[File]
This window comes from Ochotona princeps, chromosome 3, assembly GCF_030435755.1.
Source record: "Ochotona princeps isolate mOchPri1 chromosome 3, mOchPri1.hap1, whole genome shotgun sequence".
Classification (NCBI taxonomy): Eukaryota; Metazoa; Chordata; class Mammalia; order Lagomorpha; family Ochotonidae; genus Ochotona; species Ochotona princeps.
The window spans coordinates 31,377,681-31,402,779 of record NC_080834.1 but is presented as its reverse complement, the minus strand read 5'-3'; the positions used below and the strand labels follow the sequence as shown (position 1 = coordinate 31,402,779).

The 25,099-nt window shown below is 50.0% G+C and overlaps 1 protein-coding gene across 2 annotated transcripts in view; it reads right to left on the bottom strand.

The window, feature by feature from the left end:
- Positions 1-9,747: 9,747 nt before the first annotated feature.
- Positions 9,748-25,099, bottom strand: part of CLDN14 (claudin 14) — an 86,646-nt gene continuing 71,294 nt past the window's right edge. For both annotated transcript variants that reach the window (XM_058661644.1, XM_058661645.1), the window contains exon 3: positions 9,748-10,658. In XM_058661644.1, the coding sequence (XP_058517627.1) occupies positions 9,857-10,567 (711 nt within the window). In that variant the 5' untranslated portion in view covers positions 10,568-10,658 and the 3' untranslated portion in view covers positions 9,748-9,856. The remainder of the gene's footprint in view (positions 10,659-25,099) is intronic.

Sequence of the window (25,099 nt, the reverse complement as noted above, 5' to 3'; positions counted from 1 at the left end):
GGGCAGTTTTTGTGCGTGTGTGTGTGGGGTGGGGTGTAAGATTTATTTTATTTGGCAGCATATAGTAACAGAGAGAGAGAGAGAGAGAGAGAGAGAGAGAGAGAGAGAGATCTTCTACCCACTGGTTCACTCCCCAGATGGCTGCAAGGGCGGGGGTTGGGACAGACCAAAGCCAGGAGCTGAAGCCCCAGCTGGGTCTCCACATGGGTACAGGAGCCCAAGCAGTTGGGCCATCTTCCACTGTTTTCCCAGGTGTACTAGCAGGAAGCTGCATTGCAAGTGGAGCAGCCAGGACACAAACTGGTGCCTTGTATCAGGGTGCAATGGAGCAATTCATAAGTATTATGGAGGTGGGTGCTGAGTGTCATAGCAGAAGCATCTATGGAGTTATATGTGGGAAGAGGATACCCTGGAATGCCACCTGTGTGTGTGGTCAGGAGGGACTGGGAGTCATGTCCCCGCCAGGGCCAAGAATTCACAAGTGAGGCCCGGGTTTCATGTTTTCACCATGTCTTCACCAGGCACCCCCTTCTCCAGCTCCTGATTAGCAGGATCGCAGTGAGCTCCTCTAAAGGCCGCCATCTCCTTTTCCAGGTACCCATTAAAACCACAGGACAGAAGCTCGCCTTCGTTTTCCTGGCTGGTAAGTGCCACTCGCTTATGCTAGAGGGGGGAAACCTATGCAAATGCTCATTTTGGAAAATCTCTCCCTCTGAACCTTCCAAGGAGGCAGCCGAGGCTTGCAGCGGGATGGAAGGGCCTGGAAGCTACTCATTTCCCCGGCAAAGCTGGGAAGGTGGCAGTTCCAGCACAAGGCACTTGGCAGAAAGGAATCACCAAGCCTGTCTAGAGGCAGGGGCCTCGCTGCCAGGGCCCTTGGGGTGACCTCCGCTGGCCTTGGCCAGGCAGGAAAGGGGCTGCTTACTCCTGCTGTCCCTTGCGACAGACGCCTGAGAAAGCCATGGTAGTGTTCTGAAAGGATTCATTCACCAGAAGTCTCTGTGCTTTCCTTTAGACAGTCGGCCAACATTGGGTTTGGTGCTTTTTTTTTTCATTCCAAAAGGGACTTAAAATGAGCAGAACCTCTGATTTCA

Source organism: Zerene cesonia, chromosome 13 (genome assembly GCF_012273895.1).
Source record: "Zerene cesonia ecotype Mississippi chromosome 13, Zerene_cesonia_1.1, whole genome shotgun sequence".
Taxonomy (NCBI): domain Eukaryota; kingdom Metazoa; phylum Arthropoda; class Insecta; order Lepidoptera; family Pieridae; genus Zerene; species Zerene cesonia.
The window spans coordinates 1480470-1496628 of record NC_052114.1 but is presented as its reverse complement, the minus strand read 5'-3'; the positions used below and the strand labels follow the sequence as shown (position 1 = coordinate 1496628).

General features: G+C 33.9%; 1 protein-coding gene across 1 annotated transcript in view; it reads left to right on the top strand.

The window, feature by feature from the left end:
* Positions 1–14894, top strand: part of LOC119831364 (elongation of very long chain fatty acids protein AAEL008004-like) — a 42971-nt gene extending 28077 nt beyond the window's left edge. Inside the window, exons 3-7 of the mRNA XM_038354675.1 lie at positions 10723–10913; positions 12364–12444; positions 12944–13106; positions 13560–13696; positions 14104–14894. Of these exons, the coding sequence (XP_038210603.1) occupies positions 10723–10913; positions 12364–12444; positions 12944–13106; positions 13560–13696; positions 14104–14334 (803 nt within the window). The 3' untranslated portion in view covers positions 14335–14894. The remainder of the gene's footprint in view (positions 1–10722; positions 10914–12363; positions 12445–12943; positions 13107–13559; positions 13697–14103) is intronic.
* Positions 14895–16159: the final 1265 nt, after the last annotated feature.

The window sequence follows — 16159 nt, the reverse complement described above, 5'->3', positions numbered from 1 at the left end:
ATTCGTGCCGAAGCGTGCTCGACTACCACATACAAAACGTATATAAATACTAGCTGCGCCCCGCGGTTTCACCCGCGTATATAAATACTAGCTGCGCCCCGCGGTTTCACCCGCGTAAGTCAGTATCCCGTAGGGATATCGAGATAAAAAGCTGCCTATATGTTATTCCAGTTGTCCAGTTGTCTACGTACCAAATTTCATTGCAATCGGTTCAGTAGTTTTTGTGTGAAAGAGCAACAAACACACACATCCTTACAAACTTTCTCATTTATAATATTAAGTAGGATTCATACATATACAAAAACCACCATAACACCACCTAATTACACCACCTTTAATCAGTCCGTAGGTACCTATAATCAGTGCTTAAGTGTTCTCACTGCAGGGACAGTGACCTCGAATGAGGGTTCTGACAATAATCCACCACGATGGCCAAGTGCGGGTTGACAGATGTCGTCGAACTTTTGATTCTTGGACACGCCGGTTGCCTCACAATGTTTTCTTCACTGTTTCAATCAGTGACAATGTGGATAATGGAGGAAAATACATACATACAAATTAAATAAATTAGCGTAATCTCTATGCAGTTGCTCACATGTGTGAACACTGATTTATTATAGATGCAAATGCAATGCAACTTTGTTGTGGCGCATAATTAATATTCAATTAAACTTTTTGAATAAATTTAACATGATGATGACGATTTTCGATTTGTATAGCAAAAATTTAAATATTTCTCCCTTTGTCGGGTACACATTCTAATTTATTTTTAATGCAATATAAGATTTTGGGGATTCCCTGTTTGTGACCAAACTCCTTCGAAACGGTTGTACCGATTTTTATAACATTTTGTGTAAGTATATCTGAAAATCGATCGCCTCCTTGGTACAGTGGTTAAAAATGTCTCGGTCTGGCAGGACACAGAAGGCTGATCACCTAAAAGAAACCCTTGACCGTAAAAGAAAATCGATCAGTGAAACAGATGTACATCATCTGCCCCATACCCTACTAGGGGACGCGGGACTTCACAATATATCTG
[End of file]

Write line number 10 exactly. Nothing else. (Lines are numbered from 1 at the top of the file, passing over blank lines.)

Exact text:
GGGCAGTTTTTGTGCGTGTGTGTGTGGGGTGGGGTGTAAGATTTATTTTATTTGGCAGCATATAGTAACAGAGAGAGAGAGAGAGAGAGAGAGAGAGAGAGAGAGAGAGATCTTCTACCCACTGGTTCACTCCCCAGATGGCTGCAAGGGCGGGGGTTGGGACAGACCAAAGCCAGGAGCTGAAGCCCCAGCTGGGTCTCCACATGGGTACAGGAGCCCAAGCAGTTGGGCCATCTTCCACTGTTTTCCCAGGTGTACTAGCAGGAAGCTGCATTGCAAGTGGAGCAGCCAGGACACAAACTGGTGCCTTGTATCAGGGTGCAATGGAGCAATTCATAAGTATTATGGAGGTGGGTGCTGAGTGTCATAGCAGAAGCATCTATGGAGTTATATGTGGGAAGAGGATACCCTGGAATGCCACCTGTGTGTGTGGTCAGGAGGGACTGGGAGTCATGTCCCCGCCAGGGCCAAGAATTCACAAGTGAGGCCCGGGTTTCATGTTTTCACCATGTCTTCACCAGGCACCCCCTTCTCCAGCTCCTGATTAGCAGGATCGCAGTGAGCTCCTCTAAAGGCCGCCATCTCCTTTTCCAGGTACCCATTAAAACCACAGGACAGAAGCTCGCCTTCGTTTTCCTGGCTGGTAAGTGCCACTCGCTTATGCTAGAGGGGGGAAACCTATGCAAATGCTCATTTTGGAAAATCTCTCCCTCTGAACCTTCCAAGGAGGCAGCCGAGGCTTGCAGCGGGATGGAAGGGCCTGGAAGCTACTCATTTCCCCGGCAAAGCTGGGAAGGTGGCAGTTCCAGCACAAGGCACTTGGCAGAAAGGAATCACCAAGCCTGTCTAGAGGCAGGGGCCTCGCTGCCAGGGCCCTTGGGGTGACCTCCGCTGGCCTTGGCCAGGCAGGAAAGGGGCTGCTTACTCCTGCTGTCCCTTGCGACAGACGCCTGAGAAAGCCATGGTAGTGTTCTGAAAGGATTCATTCACCAGAAGTCTCTGTGCTTTCCTTTAGACAGTCGGCCAACATTGGGTTTGGTGCTTTTTTTTTTCATTCCAAAAGGGACTTAAAATGAGCAGAACCTCTGATTTCA